This resource was created by the AAEEBL Digital Ethics Task Force: Amy Cicchino (Auburn University), Megan Haskins (Auburn University), Megan Crowley-Watson (Edward Waters College), Elaine Gray (Appalachian State University), Morgan Gresham (University of South Florida), Kristina Hoeppner (Catalyst, New Zealand), Kevin Kelly (San Francisco State University), Megan Mize (Old Dominion University), Christine Slade (University of Queensland), Heather Stuart (Auburn University), and Sarah Zurhellen (Appalachian State University). This homepage was built by Alexi Orchard.

How to Contribute to This Document and the Field

This document represents a year-long project led by the AAEEBL Digital Ethics Task Force. A year is not long enough to represent digital ethics in its entirety. Further, our topic (digital ethics) is a fluid one that is going to change as technologies advance and legal and socio-political contexts evolve. We need contribution from the AAEEBL community to continue to develop this resource.

If you would like to contribute to these principles by suggesting additional principles, strategies, resources, or scenarios, please email aaeebldigitaltaskforce@gmail.com with suggested updates. Please include the following information in your email:

  • Where in the existing document you would place this addition?
  • What does this addition contribute to the overall document?
  • Who is the intended audience for the resource?

If you would like to join the Digital Task Force Committee, please look for the open call next summer.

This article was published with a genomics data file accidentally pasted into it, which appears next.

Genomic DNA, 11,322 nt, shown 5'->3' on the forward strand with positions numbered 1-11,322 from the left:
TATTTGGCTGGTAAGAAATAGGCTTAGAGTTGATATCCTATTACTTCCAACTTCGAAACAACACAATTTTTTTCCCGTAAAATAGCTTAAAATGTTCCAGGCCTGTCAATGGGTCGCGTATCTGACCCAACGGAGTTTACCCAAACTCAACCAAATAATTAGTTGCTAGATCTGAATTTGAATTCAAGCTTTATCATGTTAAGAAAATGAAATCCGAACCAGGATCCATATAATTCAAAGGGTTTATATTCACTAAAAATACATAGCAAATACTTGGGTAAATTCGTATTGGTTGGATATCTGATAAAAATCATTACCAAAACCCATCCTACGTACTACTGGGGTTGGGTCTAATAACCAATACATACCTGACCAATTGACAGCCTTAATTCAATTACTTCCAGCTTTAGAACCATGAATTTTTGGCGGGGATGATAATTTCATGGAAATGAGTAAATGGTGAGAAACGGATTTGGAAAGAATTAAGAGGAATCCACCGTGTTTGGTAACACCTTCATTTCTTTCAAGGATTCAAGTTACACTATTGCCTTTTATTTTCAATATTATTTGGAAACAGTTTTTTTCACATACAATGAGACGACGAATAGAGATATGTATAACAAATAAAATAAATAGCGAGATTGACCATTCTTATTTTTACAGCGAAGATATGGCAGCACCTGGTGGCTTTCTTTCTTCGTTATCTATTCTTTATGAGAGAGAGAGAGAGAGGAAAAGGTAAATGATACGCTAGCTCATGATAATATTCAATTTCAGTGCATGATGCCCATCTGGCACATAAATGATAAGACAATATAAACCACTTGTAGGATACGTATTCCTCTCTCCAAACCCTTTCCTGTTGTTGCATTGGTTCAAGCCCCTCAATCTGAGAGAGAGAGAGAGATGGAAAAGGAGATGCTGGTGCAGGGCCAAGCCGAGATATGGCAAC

Cassandra Volpe Horii

AAEEBL is delighted to welcome Cassandra Volpe Horii as one of the keynote speakers for this year’s conference.  In this role, he will give our closing keynote for the Annual Meeting in July.Horii

Dr. Horii earned her B.A. in Physics (Summa Cum Laude) at the University of Colorado at Boulder and Ph.D. at Harvard University in the Department of Earth and Planetary Sciences, with a focus on Atmospheric Chemistry and Biosphere-Atmosphere Exchange, in Professor Steven Wofsy’s group. Her research was done in collaboration with Dr. Mark Zahniser and colleagues of the Atmospheric and Environmental Chemistry group at Aerodyne Research.

Dr. Horii has led teaching and learning related initiatives, programs, and centers for faculty, graduate students, and undergraduates in her prior roles as Dean of the Faculty and Founding Director of the Faculty Center for Professional Development and Curriculum Innovation at Curry College in Milton, MA, and as Associate Director of the Bok Center for Teaching and Learning at Harvard University. She has created and taught courses in atmospheric and environmental science for majors and non-majors, environmental chemistry for undergraduate and graduate students, first-year expository writing, freshman seminar, and science, technology, engineering, and mathematics (STEM) pedagogy.

In addition to publications on spectroscopic measurements of tropospheric reactive nitrogen trace gas concentrations and fluxes, her articles and talks have addressed topics such as student writing in the sciences, adult learning theories, peer teaching mentors, learner-centered teaching, educational technology, STEM education, and faculty/educational development. She has been the recipient of grants, fellowships, and awards from the Association of American Universities, National Science Foundation, Davis Educational Foundation, NASA Earth System Science program, American Geophysical Union, Merck Foundation, Phi Beta Kappa, and Boettcher Foundation.

Dr. Horii is President of the POD Network in Higher Education, a national professional organization dedicated to advancing the research and practice of educational development in higher education since 1976. This is her second year of an elected three-year term on the Executive Committee and she has previously served on the POD Network Board of Directors and as Conference Co-chair. She serves on the National Academies of Sciences, Engineering, and Medicine Roundtable on Systemic Change in Undergraduate STEM Education.